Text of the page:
Upmarket estate agent posts 16% increase in pre-tax profits but says stamp duty rise may also deter buyers in coming months.
The upmarket estate agent Savills has warned that Britain’s housing market could slow in the coming months due to increased stamp duty and growing uncertainty surrounding Britain’s membership of the EU.
The firm beat City forecasts with a 16% rise in pre-tax profits to £98.6m for 2015, with revenues rising nearly a fifth to £1.3bn. Underlying profits in the UK were up 10% to £71.7m while Asia posted a 1% decline to £34.2m, with a slowdown in mainland China and Singapore. Savills has been expanding overseas, and its smaller businesses in continental Europe and the US performed well.
Savills has become the latest company to warn of the impact of the EU referendum on the property market. Critics argue that the June vote is likely to put off potential buyers and lead to companies postponing decisions on leasing offices, particularly in London.
Stamp duty charged on second homes rises by 3% from 1 April. This means on a £250,000 property, buyers will pay £10,000 of stamp duty rather than £2,500.
BlackRock, the world’s biggest asset manager, warned of the impact of the EU referendum on the London property market last week. Its report said: “Investors in London’s commercial property market are understandably nervous about the Brexit vote. London has a lot to lose. It accounts for 23% of European cross-border commercial property investment.”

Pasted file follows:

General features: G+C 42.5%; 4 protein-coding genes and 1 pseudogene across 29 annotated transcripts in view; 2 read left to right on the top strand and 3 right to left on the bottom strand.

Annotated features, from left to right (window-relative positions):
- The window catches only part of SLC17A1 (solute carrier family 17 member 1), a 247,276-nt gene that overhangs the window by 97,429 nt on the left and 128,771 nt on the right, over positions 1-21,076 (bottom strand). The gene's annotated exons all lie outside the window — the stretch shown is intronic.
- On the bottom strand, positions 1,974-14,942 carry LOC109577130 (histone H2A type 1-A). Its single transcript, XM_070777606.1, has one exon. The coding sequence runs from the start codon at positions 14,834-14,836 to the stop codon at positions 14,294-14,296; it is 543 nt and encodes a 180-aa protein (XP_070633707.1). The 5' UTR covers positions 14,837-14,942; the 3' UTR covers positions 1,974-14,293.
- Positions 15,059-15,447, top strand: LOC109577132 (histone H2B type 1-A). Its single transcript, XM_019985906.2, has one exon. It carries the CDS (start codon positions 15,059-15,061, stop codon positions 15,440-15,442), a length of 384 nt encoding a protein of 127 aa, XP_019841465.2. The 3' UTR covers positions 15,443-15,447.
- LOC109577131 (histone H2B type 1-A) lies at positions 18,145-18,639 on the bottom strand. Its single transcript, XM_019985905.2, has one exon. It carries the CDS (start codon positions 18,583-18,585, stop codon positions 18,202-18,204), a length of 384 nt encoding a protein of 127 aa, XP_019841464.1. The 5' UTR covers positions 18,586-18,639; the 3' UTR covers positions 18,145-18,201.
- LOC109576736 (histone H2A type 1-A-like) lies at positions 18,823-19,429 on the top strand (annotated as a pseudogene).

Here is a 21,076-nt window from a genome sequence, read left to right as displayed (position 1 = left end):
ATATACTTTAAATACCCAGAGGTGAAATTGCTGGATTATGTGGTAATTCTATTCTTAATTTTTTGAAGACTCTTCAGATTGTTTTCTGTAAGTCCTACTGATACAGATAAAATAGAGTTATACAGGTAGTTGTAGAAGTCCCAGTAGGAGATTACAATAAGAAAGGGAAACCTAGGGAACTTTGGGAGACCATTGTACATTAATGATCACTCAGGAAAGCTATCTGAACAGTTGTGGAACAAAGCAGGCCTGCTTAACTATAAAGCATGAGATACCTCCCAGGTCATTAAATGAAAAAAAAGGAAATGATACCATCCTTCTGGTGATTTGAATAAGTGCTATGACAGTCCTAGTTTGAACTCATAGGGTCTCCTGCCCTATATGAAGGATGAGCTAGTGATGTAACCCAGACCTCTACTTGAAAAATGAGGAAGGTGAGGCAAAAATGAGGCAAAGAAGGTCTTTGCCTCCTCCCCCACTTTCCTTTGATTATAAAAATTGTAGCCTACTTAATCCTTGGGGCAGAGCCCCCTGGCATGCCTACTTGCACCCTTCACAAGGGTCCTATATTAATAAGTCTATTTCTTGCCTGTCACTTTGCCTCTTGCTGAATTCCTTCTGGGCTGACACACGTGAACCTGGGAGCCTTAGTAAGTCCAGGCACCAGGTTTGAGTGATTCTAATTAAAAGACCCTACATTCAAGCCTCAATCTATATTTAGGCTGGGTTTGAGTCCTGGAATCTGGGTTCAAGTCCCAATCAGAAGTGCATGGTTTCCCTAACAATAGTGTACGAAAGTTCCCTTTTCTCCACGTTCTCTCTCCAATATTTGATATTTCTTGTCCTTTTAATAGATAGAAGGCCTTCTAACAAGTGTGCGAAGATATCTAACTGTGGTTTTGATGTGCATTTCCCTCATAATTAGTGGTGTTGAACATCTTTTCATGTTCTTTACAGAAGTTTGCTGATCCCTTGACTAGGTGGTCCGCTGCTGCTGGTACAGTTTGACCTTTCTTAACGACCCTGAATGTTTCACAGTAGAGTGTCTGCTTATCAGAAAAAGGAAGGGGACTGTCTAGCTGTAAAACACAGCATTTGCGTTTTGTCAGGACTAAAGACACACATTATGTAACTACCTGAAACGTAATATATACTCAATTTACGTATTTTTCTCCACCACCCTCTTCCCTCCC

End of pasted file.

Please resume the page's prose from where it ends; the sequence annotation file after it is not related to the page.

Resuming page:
Savills has opened new branches in Earl’s Court and Ealing in west London, and Shoreditch in east London. Revenues in its UK residential business fell 1% to £127.9m last year due to weaker resale volumes, which offset growth in private renting. The firm said the prime market where it is the leading player took a hit around the time of the general election.
Looking ahead, the Peel Hunt analyst Clyde Lewis said: “While 2016 will not be an easy year, continued growth in the US combined with better European results and performance from the group’s investment management and consultancy businesses should offset softer Asian and UK transaction activity.”